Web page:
9 Oklahoma

Ted pointing at someone in Rebecca's office in Ted Lasso

One of the highlights of Ted Lasso are Ted’s visits to Rebecca’s office where they discuss serious topics while making pop culture references, such as the musical Oklahoma. In the season 1 episode, “Tan Lines,” Ted tells Rebecca that he and Michelle would use the word “Oklahoma” as a code word meaning they had to be absolutely honest. Later, in the season 3 episode, “Big Week,” Rebecca says, “Oklahoma,” to Ted because she knows he’s bottling up his sadness. It’s a tender moment between the two characters that summed up their deep friendship in the series.

RELATED: Ted Lasso Cast & Character Guide

8 Chicago

Ted Lasso dancing in the TV series

While wandering the streets of Amsterdam in the season 3 episode, “Sunflowers”, Ted unexpectedly discovers an American-themed restaurant. When he is asked if he would like to sit in the Wind City seating section, Ted enthusiastically quotes a mash-up of lines from the award-winning musical Chicago: “Tell Mama that Roxie Hart is coming home. Lipschitz.” The reference once again highlights Ted’s joyful and fun personality and Sudeikis’ comedic chops.

7 The King & I

Nate at a press conference in Ted Lasso

A subtle reference to the acclaimed musical The King and I occurred in a scene from the season 3 opener, “Smells Like Mean Spirit.” During a post-game press conference, Nate, the coach of West Ham United, is asked how things are going with his new team. A nervous Nate delivers one of the musical’s popular lyrics, “Getting to know them. Getting to know all about them. Getting to like them.” It’s an awkwardly funny moment that beautifully demonstrates how Nate is meant to be with the laid-back crowd at AFC Richmond instead of the unemotional folks at West Ham.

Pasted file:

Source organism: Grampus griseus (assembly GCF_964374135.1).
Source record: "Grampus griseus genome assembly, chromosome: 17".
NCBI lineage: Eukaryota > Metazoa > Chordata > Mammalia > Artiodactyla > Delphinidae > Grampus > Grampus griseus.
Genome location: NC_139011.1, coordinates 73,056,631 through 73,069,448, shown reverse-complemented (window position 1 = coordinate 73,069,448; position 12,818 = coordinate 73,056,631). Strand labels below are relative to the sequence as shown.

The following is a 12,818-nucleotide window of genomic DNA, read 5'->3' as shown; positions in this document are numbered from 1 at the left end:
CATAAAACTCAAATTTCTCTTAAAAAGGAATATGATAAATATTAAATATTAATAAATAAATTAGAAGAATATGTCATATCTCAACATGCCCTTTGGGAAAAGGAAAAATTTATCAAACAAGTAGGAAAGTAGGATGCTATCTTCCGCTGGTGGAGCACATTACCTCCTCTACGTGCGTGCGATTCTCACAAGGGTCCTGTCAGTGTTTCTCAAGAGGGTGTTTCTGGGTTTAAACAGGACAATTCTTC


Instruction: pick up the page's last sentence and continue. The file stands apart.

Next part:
6 Frozen

Rebecca sings Let It Go from Frozen

Rebecca’s perfectly symbolic rendition of “Let It Go” from Disney’s Frozen: The Musical during the season 1 episode, “Make Rebecca Great Again,” is the impetus for a key turning point in the series. It’s the perfect song for Rebecca to sing as she is attempting to let go of the pain that her ex-husband Rupert caused her in the past, and it motivates her to check on Ted when he has a panic attack because he is holding on desperately to his own wounds. “Let it Go” firmly bonds the two characters whose relationship had previously been strained.

5 West Side Story

Ted Lasso standing with other coaches in the series